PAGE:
On Stage

KMUW commentator Sanda Moore Coleman looks behind the curtain to give listeners (and play goers) a bit of history and perspective.

Tune in on alternate Mondays or subscribe online at iTunes.  

On Stage: Rent

Sep 11, 2017

Louis-Henri Murger's novel, “Scènes de la vie de Bohème,” was a loose collection of vignettes based on his own life as a poverty-stricken writer in Paris in the 1840s.

Gioachino Rossini wrote his first opera, Demetrio e Polibio, as a student. From the age of 18 until he retired at 37 at the height of his fame, Rossini created 37 operas, sometimes conducting them as well as supervising their productions. We know that he was born on Leap Day in 1792 in Pesaro, Italy, and we know that he died in what was at the time a suburb of Paris in 1868, but the details of his life beyond his work are cursory.

The theatre world lost a giant on July 27 with the passing of playwright Sam Shepard from amyotrophic lateral sclerosis, also known as Lou Gehrig's disease. Mr. Shepard was 73.

Over the course of his career, which spanned more than half a century, Shepard found success as an actor, a playwright, an author, and a director.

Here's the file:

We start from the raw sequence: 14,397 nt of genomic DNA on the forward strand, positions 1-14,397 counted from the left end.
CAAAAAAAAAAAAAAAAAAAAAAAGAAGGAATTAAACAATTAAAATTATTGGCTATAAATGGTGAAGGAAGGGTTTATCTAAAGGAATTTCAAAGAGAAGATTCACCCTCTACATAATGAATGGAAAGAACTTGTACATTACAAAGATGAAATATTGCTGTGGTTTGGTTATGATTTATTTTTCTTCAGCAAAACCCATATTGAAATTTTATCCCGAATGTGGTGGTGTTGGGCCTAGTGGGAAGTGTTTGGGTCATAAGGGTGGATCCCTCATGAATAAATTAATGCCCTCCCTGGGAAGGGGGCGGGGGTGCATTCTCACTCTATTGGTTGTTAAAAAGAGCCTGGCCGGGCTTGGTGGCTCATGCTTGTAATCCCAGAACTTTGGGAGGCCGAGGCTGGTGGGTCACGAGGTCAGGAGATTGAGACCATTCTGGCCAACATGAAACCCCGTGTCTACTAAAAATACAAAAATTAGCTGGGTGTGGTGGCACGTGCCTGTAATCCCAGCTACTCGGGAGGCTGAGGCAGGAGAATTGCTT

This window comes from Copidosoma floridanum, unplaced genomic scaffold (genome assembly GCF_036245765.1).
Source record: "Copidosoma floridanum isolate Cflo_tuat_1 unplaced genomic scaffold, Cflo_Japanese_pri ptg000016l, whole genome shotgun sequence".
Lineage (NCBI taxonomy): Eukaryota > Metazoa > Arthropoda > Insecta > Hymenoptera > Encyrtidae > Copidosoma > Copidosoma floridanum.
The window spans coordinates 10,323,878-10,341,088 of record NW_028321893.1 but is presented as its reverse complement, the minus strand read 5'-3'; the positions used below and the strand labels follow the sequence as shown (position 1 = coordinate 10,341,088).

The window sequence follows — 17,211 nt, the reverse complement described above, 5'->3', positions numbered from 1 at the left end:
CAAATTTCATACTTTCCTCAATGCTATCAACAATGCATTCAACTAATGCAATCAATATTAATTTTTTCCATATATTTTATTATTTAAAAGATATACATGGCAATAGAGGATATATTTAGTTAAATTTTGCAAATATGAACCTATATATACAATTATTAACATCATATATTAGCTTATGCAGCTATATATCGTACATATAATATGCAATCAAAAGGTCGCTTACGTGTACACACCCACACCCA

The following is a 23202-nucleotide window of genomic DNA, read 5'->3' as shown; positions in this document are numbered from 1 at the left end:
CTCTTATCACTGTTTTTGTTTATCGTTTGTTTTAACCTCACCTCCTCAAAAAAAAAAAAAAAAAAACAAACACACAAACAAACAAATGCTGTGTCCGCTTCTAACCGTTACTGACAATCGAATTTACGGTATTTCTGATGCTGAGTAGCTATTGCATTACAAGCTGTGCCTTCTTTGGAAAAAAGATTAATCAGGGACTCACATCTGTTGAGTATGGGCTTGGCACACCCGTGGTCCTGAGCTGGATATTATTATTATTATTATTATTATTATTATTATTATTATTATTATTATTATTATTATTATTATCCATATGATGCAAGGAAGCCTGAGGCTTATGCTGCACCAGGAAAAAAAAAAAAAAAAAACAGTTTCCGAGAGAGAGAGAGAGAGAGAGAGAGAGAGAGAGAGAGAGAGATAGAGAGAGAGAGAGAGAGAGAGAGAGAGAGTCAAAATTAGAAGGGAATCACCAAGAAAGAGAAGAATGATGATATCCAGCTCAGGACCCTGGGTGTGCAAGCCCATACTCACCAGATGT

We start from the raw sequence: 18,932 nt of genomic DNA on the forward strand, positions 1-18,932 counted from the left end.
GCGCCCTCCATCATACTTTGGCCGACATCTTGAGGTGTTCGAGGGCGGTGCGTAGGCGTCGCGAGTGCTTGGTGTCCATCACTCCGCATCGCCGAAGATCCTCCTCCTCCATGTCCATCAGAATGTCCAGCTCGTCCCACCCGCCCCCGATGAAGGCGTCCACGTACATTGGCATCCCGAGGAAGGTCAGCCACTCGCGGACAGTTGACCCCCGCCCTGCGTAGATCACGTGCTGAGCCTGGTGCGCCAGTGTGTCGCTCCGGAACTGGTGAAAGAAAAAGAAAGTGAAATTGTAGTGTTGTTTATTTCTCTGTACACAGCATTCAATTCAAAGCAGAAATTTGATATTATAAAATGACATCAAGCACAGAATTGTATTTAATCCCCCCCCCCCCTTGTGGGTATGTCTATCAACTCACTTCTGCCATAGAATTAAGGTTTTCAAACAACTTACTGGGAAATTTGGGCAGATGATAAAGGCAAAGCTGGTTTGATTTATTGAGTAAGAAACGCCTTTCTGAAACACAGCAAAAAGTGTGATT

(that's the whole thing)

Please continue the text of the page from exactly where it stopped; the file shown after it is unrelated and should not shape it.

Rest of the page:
A recent announcement came from Harvard University that it is suspending its graduate-level theatre training program, the ART Institute, for three years in an effort to address ongoing problems. The U.S. Department of Education gave the program a “failing grade” in January because of the debt that its students typically face upon graduation. 

Theatre critics have often found themselves in the crosshairs over negative reviews. A great review can bring in larger audiences, and in the same way, a negative review can adversely affect the size of the house.

publictheater.org

If you have ever questioned the relevancy of Shakespeare to the 21st century, The Public Theater in New York provides an answer.

People who believe the arts are not fundamental to a good education are perhaps defining too narrowly the purpose of art, and the skills that come with practicing creative expression.

We live in turbulent times, and our culture reflects that—a quick look around at what is happening in theatre, about theatre, and to theatre is evidence of a national zeitgeist that is in a period of flux.

Wendy Wasserstein is probably best known for her Pulitzer Prize-winning play The Heidi Chronicles. The show opened on Broadway in 1989 after a run on Off Broadway was received with a bounty of critical applause, and went on to receive a New York Drama Critics Circle award and a Tony for Best Play.

The first woman playwright to have caught the attention of those who write history is the German Hrotsvitha of Gandersheim. She lived and wrote in the 10th century; her dramas were written in Latin and revolved around female characters' conversions to Christianity. Since then, a number of women have enjoyed successful careers as playwrights, although only a few names are familiar to us today. High school and college students alike remember the often-anthologized Trifles, written by Susan Glaspell in 1916.

Pages